Grain corn is the most-produced crop in the world, with a diverse group of end uses including animal feed, food processing and ethanol. Domestically, 2011 farm cash receipts ranked grain corn the third-most produced crop in the country, with most of it growing in Eastern Canada.
Despite all that corn, Canada remains a net importer. That means there’s plenty of room to grow — particularly in Western Canada, where new genetics have brought profitability. But if everyone jumps on the corn bandwagon, what has to give? Who will grow traditional western Canadian crops, and how will markets react?
Profitability is the name of the game. With canola acres capped at 20 to 22 million, as producers make their crop mix decisions, they’ll look for other methods to increase profitability on other acres. That’s because according to 2011 farm cash receipts, canola and wheat were the most valuable crops in Canada — with corn placing third.
Livestock producers were among the earliest adapters of corn in Western Canada. Corn offers more energy per kernel — and it’s a more efficient feed for the region’s roughly four million beef cow herd and nearly six million head on feed. Grain corn offers versatility too. Ranchers can leave it standing for cattle to graze on in winter months, or silage can be added to feed rations. It offers plenty of benefit to Western Canada’s dairy and hog sectors too.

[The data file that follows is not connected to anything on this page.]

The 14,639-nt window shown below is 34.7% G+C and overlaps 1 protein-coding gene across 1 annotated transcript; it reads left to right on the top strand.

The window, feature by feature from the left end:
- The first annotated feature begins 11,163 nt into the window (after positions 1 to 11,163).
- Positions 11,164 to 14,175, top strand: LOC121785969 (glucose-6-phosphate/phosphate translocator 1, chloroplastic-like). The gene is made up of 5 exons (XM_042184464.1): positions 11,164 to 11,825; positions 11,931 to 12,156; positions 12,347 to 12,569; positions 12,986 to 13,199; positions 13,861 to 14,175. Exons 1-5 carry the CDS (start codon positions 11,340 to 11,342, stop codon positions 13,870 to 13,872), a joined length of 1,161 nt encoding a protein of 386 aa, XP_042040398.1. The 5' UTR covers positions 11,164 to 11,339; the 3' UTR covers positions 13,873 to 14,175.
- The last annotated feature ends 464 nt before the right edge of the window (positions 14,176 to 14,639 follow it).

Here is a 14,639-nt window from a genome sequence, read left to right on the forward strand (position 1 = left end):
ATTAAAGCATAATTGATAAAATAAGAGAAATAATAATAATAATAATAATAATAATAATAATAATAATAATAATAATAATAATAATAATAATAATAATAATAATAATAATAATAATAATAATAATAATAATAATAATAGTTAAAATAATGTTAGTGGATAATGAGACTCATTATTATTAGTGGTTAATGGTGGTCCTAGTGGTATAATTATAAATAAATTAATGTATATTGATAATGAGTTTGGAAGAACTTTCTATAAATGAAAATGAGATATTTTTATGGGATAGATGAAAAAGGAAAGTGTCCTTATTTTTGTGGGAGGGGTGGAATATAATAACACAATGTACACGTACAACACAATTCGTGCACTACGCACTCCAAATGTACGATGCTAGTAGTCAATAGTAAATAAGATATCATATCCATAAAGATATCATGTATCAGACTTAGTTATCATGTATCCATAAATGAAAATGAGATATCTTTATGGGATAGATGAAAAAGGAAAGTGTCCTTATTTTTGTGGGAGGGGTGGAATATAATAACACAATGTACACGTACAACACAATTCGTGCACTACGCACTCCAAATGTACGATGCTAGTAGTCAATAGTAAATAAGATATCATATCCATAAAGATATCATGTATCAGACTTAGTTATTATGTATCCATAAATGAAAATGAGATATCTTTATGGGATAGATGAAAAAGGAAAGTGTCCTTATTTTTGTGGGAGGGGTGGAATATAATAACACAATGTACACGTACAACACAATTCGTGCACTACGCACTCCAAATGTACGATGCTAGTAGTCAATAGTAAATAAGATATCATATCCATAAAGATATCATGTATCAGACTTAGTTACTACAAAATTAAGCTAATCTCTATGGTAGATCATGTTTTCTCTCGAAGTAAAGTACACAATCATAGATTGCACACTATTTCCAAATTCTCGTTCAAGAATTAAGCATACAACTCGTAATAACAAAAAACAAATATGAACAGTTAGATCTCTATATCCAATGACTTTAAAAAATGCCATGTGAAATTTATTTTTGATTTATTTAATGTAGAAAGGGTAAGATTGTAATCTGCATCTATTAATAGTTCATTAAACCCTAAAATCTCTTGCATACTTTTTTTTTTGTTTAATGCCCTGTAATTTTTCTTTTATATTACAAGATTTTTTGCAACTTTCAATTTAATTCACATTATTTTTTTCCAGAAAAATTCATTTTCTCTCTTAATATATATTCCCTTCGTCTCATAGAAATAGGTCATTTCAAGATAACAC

With new genetics now available, harvesting corn for grain is also a very real option. Dry grain corn will be the largest potential acres for producers and will be used in feedlot rations, human consumption, ethanol or export.
As corn begins to take hold in more acres across the region, producers are expected to replace less profitable crops, such as alfalfa or barley. Corn offers more bang for the buck — and more nutrition value too.
Industry experts estimate there could be up to eight million annual cropped acres of corn down the road. As producers overcome the learning curve that comes with introducing any new crop, infrastructure is expected to keep pace. There are options for equipment solutions, grain bin system expansions and an expanding seed catalogue.
If you’re still uncertain about working corn into your rotation, now might be the time to give it a try. Talk to your seed rep about options for your area, and crunch the numbers to see if, once the learning curve has passed, it’ll make a difference to your operation’s ROI.
Breeanna Kelln is the livestock information manager, Western Canada for DuPont Pioneer.